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“There are six things that the LORD hates, seven that are an abomination to him: haughty eyes, a lying tongue, and hands that shed innocent blood, a heart that devises wicked plans, feet that make haste to run to evil, a false witness who breathes out lies, and one who sows discord among brothers.” —Proverbs 6:16-19 (ESV)

The Tet Offensive in Vietnam War Begins, January 30, 1968

The United States had gotten involved in Vietnam in the early 1950s after the French, who had dominated the region for many years, were defeated by the indigenous communist forces known as the Viet Minh. The Cold War between the Western nations and the Communists of Russia and China spanned the globe. American foreign policy dictated trying to keep small countries from succumbing to international communist aggression and it appeared that Vietnam was ripe to fall into the Red orbit. Thus, the United States backed anti-communist forces of South Vietnam with weapons, money and influence during the Eisenhower years. Under Presidents Kennedy, and, especially, Johnson, American support for the South Vietnamese government and army (ARVN) increased exponentially and included troop commitments.

Lyndon B. Johnson (1908-1973) in the Oval Office, 1964

As the war muddled along, factions in the North Vietnamese political system argued over the best strategy for victory. The most aggressive militarists gained the upper hand and planned a sweeping strategy to destroy the ARVN forces, kill as many Americans as possible, and bring the government to their knees in one campaign. They organized the local communist peasant cadre in the South (Viet Cong) to join with the North’s regular trained army, in a three-phase offensive to be launched during the celebration of the Vietnamese New Year celebrations — Tet. Although U.S. Intelligence suspected some large military effort, the Americans and their allies were not prepared for the size and coordination of the attack which launched on January 30, 1968.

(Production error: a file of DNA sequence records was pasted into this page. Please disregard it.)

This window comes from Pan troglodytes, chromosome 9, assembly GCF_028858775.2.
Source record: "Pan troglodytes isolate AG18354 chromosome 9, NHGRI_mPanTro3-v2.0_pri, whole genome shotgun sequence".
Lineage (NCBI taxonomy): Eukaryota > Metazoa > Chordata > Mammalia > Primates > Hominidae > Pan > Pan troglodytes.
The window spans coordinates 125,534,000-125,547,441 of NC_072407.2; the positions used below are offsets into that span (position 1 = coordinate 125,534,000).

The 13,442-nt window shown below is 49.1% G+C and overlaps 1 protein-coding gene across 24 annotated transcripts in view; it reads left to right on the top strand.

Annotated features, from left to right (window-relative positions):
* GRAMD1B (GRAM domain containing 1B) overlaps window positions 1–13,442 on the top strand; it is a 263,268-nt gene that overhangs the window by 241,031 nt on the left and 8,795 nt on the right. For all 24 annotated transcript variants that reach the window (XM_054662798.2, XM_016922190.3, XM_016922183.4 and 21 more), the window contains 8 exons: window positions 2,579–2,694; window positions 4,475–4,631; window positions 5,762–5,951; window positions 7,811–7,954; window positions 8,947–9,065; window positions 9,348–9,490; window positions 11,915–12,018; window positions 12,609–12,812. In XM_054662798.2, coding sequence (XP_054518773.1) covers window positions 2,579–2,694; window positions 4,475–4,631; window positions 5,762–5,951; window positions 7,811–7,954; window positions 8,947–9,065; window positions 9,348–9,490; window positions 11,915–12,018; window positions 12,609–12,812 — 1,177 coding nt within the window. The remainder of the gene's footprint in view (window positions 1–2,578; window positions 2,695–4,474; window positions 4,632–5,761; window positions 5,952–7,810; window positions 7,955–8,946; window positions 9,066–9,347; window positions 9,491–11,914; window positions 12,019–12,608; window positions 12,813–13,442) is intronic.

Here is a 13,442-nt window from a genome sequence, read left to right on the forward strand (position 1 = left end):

Johnson awards the Distinguished Service Cross during his visit to Vietnam in 1966

80,000 communist troops struck on the first day, 84,000 more on the second. They attacked one hundred towns and cities as well as American fire-bases, and six major targets in the capital city of Saigon, including the American Embassy. Using mortars and rocket-propelled grenades, and carrying AK-47s, the initial assaults were beaten back. No line broke, and no South Vietnamese units defected — an initial failure for the aggressors. By the end of the first phase of the offensive, the communist forces had lost about 45,000 killed. It cost 11,000 ARVN casualties and just under 9,000 Americans, with about 1,500 killed. By the end of the third phase, the North Vietnamese high command had to call off the disastrous Tet Offense which had cost them massive casualties.

Civilians in Cholon, the heavily damaged Chinese section of Saigon, sort through the ruins of their homes in the aftermath of the Tet Offensive conflict

The Tet offensive was a total military failure for the communist Viet Minh. Nonetheless, the American press turned it into a North Vietnamese victory before the American people by providing breathless and dramatic, near or on-the-scene reporting via television. The pictures of slaughter and mayhem were brought into American homes night after night on the daily news. The stories they chose to tell and the images that reinforced their message, made the television editors the architects of historical interpretation. There is no such thing as objective reporting. They report, they decide, what they want the people to believe. Because the government had lied often about the war, the power of the press trumped anything that Washington might say to mitigate the criticism.

An American couple watches Vietnam War media coverage from their living room

The selective coverage of the North Vietnamese “Tet Offensive” animated the anti-war movements of America, and put decisive pressure on the Congress and the President, by bringing the war to the living rooms of America. President Johnson replaced the commander, General Westmoreland, but did not survive the political blowback from the results of the battle, and decided not to run for President again. Although militarily, the destruction of the Tet Offensive seemed like the beginning of the end for the communists, it proved rather the beginning of the end of the Democratic Party ascendency in the Executive branch, and the radicalization of the anti-war movement in the U.S.

General William Westmoreland (1914-2005)

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